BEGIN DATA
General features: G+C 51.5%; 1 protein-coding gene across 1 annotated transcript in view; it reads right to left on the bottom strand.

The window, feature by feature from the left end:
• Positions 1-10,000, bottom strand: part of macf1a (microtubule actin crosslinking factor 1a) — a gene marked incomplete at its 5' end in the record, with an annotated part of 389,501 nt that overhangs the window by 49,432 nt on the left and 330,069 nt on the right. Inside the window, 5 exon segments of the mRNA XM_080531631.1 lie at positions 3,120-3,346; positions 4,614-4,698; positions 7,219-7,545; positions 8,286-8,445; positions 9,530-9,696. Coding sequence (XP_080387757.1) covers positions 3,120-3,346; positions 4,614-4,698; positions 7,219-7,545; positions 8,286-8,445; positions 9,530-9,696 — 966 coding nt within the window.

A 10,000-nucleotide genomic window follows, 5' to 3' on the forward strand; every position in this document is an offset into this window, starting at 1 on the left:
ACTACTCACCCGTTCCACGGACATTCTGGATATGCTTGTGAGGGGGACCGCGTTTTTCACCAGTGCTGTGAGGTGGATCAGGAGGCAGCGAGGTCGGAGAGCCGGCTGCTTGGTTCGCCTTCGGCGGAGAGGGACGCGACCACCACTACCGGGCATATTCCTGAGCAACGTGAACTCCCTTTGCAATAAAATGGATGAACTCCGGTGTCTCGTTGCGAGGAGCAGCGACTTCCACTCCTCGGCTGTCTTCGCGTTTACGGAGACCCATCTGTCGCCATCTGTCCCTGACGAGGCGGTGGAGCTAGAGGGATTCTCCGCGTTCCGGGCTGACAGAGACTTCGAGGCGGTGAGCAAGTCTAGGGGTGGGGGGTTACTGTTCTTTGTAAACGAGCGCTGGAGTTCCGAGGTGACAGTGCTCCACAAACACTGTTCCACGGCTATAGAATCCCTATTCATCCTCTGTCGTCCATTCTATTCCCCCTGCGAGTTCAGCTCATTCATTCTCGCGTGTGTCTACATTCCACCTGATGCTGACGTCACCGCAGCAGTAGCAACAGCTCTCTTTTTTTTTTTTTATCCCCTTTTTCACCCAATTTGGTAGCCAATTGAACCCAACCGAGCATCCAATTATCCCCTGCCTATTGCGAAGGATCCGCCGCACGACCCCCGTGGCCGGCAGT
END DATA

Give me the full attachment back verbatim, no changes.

General features: G+C 51.5%; 1 protein-coding gene across 1 annotated transcript in view; it reads right to left on the bottom strand.

The window, feature by feature from the left end:
• Positions 1-10,000, bottom strand: part of macf1a (microtubule actin crosslinking factor 1a) — a gene marked incomplete at its 5' end in the record, with an annotated part of 389,501 nt that overhangs the window by 49,432 nt on the left and 330,069 nt on the right. Inside the window, 5 exon segments of the mRNA XM_080531631.1 lie at positions 3,120-3,346; positions 4,614-4,698; positions 7,219-7,545; positions 8,286-8,445; positions 9,530-9,696. Coding sequence (XP_080387757.1) covers positions 3,120-3,346; positions 4,614-4,698; positions 7,219-7,545; positions 8,286-8,445; positions 9,530-9,696 — 966 coding nt within the window.

A 10,000-nucleotide genomic window follows, 5' to 3' on the forward strand; every position in this document is an offset into this window, starting at 1 on the left:
ACTACTCACCCGTTCCACGGACATTCTGGATATGCTTGTGAGGGGGACCGCGTTTTTCACCAGTGCTGTGAGGTGGATCAGGAGGCAGCGAGGTCGGAGAGCCGGCTGCTTGGTTCGCCTTCGGCGGAGAGGGACGCGACCACCACTACCGGGCATATTCCTGAGCAACGTGAACTCCCTTTGCAATAAAATGGATGAACTCCGGTGTCTCGTTGCGAGGAGCAGCGACTTCCACTCCTCGGCTGTCTTCGCGTTTACGGAGACCCATCTGTCGCCATCTGTCCCTGACGAGGCGGTGGAGCTAGAGGGATTCTCCGCGTTCCGGGCTGACAGAGACTTCGAGGCGGTGAGCAAGTCTAGGGGTGGGGGGTTACTGTTCTTTGTAAACGAGCGCTGGAGTTCCGAGGTGACAGTGCTCCACAAACACTGTTCCACGGCTATAGAATCCCTATTCATCCTCTGTCGTCCATTCTATTCCCCCTGCGAGTTCAGCTCATTCATTCTCGCGTGTGTCTACATTCCACCTGATGCTGACGTCACCGCAGCAGTAGCAACAGCTCTCTTTTTTTTTTTTTATCCCCTTTTTCACCCAATTTGGTAGCCAATTGAACCCAACCGAGCATCCAATTATCCCCTGCCTATTGCGAAGGATCCGCCGCACGACCCCCGTGGCCGGCAGT